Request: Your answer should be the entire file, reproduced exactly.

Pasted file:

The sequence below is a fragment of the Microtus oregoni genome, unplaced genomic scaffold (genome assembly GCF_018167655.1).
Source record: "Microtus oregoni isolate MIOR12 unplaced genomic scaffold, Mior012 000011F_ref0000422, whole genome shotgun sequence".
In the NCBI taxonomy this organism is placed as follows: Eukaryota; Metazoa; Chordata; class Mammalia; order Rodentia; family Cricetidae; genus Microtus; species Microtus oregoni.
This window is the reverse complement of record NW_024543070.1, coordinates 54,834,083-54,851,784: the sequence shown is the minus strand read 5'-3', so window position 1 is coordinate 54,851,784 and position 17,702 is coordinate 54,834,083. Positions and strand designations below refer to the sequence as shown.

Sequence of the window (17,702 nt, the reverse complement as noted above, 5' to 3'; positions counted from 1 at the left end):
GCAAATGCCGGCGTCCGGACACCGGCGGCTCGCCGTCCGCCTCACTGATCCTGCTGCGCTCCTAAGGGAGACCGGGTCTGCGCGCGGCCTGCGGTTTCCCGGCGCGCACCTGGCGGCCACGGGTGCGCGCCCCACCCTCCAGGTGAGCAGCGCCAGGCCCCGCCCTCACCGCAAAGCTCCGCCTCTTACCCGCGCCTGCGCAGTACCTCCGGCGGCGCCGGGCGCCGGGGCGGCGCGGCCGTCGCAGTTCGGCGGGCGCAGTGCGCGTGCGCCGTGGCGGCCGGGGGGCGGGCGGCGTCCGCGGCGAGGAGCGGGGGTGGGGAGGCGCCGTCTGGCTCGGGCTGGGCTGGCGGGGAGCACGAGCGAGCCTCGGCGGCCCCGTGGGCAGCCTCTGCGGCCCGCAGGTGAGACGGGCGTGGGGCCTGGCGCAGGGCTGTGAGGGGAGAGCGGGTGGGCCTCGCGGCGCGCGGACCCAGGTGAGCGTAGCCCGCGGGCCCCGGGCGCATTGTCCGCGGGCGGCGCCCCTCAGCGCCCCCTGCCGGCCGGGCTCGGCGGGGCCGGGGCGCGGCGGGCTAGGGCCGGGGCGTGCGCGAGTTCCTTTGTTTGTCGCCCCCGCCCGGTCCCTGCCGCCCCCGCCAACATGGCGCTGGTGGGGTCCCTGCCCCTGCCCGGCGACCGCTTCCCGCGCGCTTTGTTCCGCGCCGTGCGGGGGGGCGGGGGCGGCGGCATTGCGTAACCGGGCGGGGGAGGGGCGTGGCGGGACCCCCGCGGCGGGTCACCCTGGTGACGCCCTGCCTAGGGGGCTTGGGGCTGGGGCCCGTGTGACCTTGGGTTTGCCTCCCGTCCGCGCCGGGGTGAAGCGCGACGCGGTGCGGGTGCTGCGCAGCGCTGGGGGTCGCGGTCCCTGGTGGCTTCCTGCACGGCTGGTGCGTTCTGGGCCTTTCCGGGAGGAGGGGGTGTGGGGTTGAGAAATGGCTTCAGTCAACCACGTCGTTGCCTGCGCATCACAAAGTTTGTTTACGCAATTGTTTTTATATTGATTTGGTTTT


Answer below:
The sequence below is a fragment of the Microtus oregoni genome, unplaced genomic scaffold (genome assembly GCF_018167655.1).
Source record: "Microtus oregoni isolate MIOR12 unplaced genomic scaffold, Mior012 000011F_ref0000422, whole genome shotgun sequence".
In the NCBI taxonomy this organism is placed as follows: Eukaryota; Metazoa; Chordata; class Mammalia; order Rodentia; family Cricetidae; genus Microtus; species Microtus oregoni.
This window is the reverse complement of record NW_024543070.1, coordinates 54,834,083-54,851,784: the sequence shown is the minus strand read 5'-3', so window position 1 is coordinate 54,851,784 and position 17,702 is coordinate 54,834,083. Positions and strand designations below refer to the sequence as shown.

Sequence of the window (17,702 nt, the reverse complement as noted above, 5' to 3'; positions counted from 1 at the left end):
GCAAATGCCGGCGTCCGGACACCGGCGGCTCGCCGTCCGCCTCACTGATCCTGCTGCGCTCCTAAGGGAGACCGGGTCTGCGCGCGGCCTGCGGTTTCCCGGCGCGCACCTGGCGGCCACGGGTGCGCGCCCCACCCTCCAGGTGAGCAGCGCCAGGCCCCGCCCTCACCGCAAAGCTCCGCCTCTTACCCGCGCCTGCGCAGTACCTCCGGCGGCGCCGGGCGCCGGGGCGGCGCGGCCGTCGCAGTTCGGCGGGCGCAGTGCGCGTGCGCCGTGGCGGCCGGGGGGCGGGCGGCGTCCGCGGCGAGGAGCGGGGGTGGGGAGGCGCCGTCTGGCTCGGGCTGGGCTGGCGGGGAGCACGAGCGAGCCTCGGCGGCCCCGTGGGCAGCCTCTGCGGCCCGCAGGTGAGACGGGCGTGGGGCCTGGCGCAGGGCTGTGAGGGGAGAGCGGGTGGGCCTCGCGGCGCGCGGACCCAGGTGAGCGTAGCCCGCGGGCCCCGGGCGCATTGTCCGCGGGCGGCGCCCCTCAGCGCCCCCTGCCGGCCGGGCTCGGCGGGGCCGGGGCGCGGCGGGCTAGGGCCGGGGCGTGCGCGAGTTCCTTTGTTTGTCGCCCCCGCCCGGTCCCTGCCGCCCCCGCCAACATGGCGCTGGTGGGGTCCCTGCCCCTGCCCGGCGACCGCTTCCCGCGCGCTTTGTTCCGCGCCGTGCGGGGGGGCGGGGGCGGCGGCATTGCGTAACCGGGCGGGGGAGGGGCGTGGCGGGACCCCCGCGGCGGGTCACCCTGGTGACGCCCTGCCTAGGGGGCTTGGGGCTGGGGCCCGTGTGACCTTGGGTTTGCCTCCCGTCCGCGCCGGGGTGAAGCGCGACGCGGTGCGGGTGCTGCGCAGCGCTGGGGGTCGCGGTCCCTGGTGGCTTCCTGCACGGCTGGTGCGTTCTGGGCCTTTCCGGGAGGAGGGGGTGTGGGGTTGAGAAATGGCTTCAGTCAACCACGTCGTTGCCTGCGCATCACAAAGTTTGTTTACGCAATTGTTTTTATATTGATTTGGTTTT